Readers' choice: Lost Weekend

Purdy Lounge

Ugg boots and elegance. Paris Hilton and scholarship. South Beach and free. Some words just don't belong in the same sentence together. Yet thanks to the magic of Purdy Lounge, they do. No, Paris Hilton isn't reading the collected works of Proust while regally clad in Uggs. We're talking about that last word pairing, because Purdy never has a cover, and every Thursday, from 11 p.m. to 1 a.m., ladies drink for stone-cold nothing. All that gratis booze is served with a side of the best dancehall, reggae, and old-school hip-hop jams. When you're booty-dancing to Q-Tip, slinging back free drinks, and marveling at the cover-free entrance to the club, anything seems possible. Well, maybe not that Paris-Hilton-reading-Proust thing.

The Corner
Photo by Karli Evans

Miamians gliding into your 30s: We feel you. The kind of after-hours scene that got you through your 20s — you know, the spots trembling with loud music and jammed with throngs of people waiting to watch the sun rise — sounds more and more like a terrible idea. Age may have tamed that party-hard attitude, but that doesn't mean you have to be in bed by midnight. Enter the Corner, one of only two bars in the city that possesses a 24-hour liquor license. The bar doesn't take full advantage of the perk (hey, bartenders need sleep too!), but it does stay open past 5 a.m. on weekends. So you can watch the sun rise as you pull up a chair on the sidewalk to ogle the clubgoers stumbling out of downtown's clubs. While craft libations are available at all hours of the night and early morning, by 6 a.m. not many drinkers pretend they care about "fresh ingredients" or small-batch liquors. A Stella and something off the food menu will do, like a grilled cheese ($5.50) or the aptly named pressed turkey sandwich the Favorite ($9). By the time that 8 a.m. bedtime rolls around, that buzz is still going, and your belly is full. Best of all: You didn't have to fist-pump once to get here.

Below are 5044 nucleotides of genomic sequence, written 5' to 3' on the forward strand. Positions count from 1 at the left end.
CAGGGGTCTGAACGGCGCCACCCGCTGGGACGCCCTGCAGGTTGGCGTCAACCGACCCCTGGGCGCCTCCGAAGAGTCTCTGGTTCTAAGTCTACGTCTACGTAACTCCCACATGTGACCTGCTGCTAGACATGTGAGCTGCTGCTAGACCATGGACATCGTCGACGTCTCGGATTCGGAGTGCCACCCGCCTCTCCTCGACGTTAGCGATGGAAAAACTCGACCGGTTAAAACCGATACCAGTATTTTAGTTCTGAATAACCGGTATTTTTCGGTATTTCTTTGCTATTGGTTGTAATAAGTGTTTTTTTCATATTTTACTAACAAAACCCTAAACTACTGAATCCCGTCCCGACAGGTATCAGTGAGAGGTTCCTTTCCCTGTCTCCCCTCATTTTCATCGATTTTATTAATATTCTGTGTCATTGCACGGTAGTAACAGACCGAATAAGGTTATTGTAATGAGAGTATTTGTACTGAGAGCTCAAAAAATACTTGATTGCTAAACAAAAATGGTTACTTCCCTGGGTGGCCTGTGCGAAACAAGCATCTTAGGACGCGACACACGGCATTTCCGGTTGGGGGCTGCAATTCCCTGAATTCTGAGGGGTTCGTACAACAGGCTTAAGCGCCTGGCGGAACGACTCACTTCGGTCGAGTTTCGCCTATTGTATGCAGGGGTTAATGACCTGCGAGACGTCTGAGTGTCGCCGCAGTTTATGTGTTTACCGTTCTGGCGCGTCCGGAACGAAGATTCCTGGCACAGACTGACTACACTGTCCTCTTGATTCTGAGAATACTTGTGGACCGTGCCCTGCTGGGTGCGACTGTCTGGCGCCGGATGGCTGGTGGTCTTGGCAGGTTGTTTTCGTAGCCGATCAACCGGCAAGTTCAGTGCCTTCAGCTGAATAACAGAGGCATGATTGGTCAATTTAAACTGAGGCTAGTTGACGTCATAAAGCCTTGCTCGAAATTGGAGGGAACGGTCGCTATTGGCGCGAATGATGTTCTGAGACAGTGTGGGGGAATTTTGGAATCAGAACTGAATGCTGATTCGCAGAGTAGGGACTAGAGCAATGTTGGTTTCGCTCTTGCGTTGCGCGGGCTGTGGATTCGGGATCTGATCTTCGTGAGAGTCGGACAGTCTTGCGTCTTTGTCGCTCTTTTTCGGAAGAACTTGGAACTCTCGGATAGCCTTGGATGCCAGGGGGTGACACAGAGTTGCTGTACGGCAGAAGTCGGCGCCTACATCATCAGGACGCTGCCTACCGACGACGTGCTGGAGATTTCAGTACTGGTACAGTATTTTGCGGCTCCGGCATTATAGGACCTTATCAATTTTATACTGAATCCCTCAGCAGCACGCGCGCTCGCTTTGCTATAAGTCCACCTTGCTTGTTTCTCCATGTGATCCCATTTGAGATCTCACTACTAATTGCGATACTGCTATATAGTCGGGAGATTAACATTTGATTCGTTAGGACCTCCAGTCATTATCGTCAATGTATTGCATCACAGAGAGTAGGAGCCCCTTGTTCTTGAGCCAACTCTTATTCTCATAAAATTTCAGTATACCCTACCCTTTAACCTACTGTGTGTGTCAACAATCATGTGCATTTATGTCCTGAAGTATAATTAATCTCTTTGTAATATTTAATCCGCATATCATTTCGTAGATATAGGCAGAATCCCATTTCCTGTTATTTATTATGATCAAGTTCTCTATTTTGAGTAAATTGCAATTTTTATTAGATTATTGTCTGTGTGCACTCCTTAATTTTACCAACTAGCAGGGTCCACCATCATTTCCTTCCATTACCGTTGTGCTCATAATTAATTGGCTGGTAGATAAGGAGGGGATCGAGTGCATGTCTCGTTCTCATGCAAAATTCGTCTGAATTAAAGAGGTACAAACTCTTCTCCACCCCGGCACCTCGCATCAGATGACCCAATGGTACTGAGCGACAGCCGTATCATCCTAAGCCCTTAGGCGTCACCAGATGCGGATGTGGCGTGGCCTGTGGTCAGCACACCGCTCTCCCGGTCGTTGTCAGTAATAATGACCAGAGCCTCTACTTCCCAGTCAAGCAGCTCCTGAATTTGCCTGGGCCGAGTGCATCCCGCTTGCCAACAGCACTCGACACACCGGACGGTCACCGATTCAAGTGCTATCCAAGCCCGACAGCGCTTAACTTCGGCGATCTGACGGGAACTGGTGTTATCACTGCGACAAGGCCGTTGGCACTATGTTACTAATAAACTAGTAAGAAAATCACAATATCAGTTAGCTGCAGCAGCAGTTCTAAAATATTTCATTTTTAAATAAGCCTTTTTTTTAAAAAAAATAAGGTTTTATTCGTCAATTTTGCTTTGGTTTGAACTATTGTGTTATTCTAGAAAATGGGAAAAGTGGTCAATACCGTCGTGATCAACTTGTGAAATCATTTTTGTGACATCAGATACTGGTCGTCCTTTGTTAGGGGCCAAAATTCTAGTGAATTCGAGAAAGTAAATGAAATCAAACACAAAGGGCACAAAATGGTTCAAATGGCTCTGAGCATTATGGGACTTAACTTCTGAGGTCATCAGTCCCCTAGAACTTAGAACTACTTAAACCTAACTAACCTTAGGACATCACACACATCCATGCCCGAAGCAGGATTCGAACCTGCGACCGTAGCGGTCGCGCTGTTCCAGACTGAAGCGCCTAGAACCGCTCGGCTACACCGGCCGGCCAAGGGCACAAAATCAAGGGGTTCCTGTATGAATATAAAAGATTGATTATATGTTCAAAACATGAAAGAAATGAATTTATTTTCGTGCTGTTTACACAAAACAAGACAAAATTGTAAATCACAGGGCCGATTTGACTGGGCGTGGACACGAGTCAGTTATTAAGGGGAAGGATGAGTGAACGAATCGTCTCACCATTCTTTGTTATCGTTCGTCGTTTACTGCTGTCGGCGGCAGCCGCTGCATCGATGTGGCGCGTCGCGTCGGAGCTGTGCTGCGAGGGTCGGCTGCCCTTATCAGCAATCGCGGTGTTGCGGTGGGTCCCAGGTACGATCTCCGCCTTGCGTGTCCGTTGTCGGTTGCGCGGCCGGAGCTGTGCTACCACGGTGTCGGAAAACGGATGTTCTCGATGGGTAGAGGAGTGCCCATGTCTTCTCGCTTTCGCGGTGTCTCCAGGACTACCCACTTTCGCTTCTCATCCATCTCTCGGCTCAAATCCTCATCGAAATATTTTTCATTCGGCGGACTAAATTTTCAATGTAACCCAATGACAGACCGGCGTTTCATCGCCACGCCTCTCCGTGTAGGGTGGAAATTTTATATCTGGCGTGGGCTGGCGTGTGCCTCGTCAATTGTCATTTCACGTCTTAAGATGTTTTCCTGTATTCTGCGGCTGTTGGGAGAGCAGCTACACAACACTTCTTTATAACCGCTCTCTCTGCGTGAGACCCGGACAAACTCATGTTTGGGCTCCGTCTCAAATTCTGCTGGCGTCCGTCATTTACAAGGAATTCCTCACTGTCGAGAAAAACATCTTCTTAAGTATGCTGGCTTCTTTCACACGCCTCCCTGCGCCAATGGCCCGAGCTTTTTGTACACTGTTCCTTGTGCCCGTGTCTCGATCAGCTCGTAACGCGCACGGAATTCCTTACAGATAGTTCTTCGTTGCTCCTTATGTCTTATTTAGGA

Vagabond Hotel
George Martinez